¶5 The lease provides 60 days after the termination of the lease in which to remove the casing. It is not argued by the plaintiff that the defendants do not have the right to remove the casing under the terms of the lease within 60 days after the termination thereof. Where a lease so provides the parties have the time given in the lease after abandonment or cessation of production in which to remove the casing. Rennie v. Red Star Oil Co., 78 Okla. 208, 190 P. 391; Tyler v. Wilhite, 97 Okla. 159, 222 P. 997. See, in this connection, annotation following Moore v. Carey, 39 A.L.R. p. 1255.

¶6 It is first contended by plaintiff that since, after the defendant Larson acquired his interest in 1938, there was no attempt to produce the well, he had in fact abandoned the premises. Plaintiff cites in support of this contention Rees v. Adams, 140 Okla. 256, 283 P. 231. There was no abandonment of the leased premises in the case at bar. The evidence shows without dispute that there was production in paying quantities from other wells on the lease up to and including the time when the Department notified the defendant Larson that production had ceased on the other wells on the lease and that it was necessary to produce the well or plug and abandon the same.

¶7 The second proposition is that the trial court erred in not construing the entire contract and erred in construing the part of the contract favorable to the defendant and ignoring the parts of the contract favorable to the plaintiff. Citing in support of this proposition, Prowant v. Sealy, 77 Okla. 244, 187 P. 235; Friend v. Southern States Life Ins. Co., 80 Okla. 76, 194 P. 204; George v. Curtain, 108 Okla. 281, 236 P. 876; Gypsy Oil Co. v. Ponder, 92 Okla. 181, 218 P. 663; New State Oil and Gas Co. v. Dunn, 75 Okla. 141, 182 P. 514; Concho Washed Sand Co. v. Huntsberger, 171 Okla. 486, 43 P.2d 120. These cases all deal with what constitutes production of oil and gas in paying quantities with the exception of Friend v. Southern States Life Ins. Co. and Concho Washed Sand Co. v. Huntsberger, supra. The evidence is sufficient to establish that the defendants were attempting to remove the casing within 60 days after production in paying quantities.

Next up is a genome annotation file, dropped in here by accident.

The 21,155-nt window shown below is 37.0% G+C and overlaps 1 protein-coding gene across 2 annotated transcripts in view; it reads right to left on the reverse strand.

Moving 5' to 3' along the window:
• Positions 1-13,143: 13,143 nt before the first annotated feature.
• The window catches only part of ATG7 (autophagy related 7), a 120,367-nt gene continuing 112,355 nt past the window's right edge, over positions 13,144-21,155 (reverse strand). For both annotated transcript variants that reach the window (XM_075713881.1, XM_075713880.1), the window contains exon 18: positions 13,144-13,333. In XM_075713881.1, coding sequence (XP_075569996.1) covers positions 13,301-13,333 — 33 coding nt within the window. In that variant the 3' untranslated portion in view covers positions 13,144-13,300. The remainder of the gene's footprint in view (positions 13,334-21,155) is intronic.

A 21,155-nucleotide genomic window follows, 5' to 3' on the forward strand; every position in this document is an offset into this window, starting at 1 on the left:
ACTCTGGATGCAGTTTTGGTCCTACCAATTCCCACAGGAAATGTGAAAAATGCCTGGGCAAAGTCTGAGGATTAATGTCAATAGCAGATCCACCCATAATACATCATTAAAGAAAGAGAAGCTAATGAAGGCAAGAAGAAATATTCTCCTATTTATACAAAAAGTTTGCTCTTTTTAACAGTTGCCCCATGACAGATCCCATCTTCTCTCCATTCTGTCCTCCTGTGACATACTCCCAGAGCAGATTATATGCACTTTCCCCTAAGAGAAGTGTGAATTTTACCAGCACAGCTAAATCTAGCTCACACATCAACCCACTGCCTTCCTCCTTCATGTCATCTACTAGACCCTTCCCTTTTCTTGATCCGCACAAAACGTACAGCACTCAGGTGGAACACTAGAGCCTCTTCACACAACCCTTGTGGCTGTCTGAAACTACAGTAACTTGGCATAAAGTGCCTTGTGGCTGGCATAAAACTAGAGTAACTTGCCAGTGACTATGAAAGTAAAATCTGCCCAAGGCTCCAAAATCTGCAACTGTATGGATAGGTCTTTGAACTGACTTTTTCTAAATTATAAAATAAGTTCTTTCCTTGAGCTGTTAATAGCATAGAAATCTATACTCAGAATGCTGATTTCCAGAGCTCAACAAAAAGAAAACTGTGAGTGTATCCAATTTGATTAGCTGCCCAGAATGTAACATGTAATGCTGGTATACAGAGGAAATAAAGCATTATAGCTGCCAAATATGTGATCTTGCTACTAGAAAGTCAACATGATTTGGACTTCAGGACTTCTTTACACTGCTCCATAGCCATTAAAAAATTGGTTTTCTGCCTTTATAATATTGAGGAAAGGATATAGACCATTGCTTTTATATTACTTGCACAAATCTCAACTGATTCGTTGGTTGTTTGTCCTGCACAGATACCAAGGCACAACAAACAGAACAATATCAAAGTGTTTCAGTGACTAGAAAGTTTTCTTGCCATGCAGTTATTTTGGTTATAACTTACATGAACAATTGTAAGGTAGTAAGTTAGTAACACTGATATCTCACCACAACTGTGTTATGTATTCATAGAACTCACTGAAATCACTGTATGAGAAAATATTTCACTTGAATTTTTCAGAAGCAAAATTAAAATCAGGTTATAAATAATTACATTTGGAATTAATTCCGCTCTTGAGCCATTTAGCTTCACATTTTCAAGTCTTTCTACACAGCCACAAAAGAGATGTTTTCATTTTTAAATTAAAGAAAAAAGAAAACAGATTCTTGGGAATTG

¶8 In a third proposition it is argued that the defendants cannot by their own acts escape complying with their own contract. Again it is argued that it is the duty of the defendants to produce gas from the well or to furnish gas to the plaintiff under the terms of the contract. Plaintiff was only entitled to production from the well as long as the lease was being operated for commercial purposes. Plaintiff cites and relies upon Loudenback Fertilizer Co. v. Tennessee Phosphate Co., 121 Fed. 298. Therein the parties had entered into a contract for the furnishing of rock for the production of fertilizer. The party contracting for the use of the rock abandoned the contract for two years and attempted thereafter to return to the terms of the contract and operate under its provisions. Obviously the court was correct in determining that the party could not terminate the contract, abandon it for two years and then require the other party to comply with the terms thereof.

¶9 A final statement in the third proposition is that the court committed error in not allowing plaintiff the statutory time within which to file answer to the defendants' cross-petition. The cross-petition asked that the court enjoin the plaintiff from interfering with the defendants in removing the casing from the well. This point is not argued except in a four line statement. No prejudice is shown by the action of the trial court in this respect.

¶10 The judgment of the trial court is affirmed.

¶11 DAVISON, C.J., ARNOLD, V.C.J., and WELCH, CORN, GIBSON, JOHNSON, and O'NEAL, JJ., concur.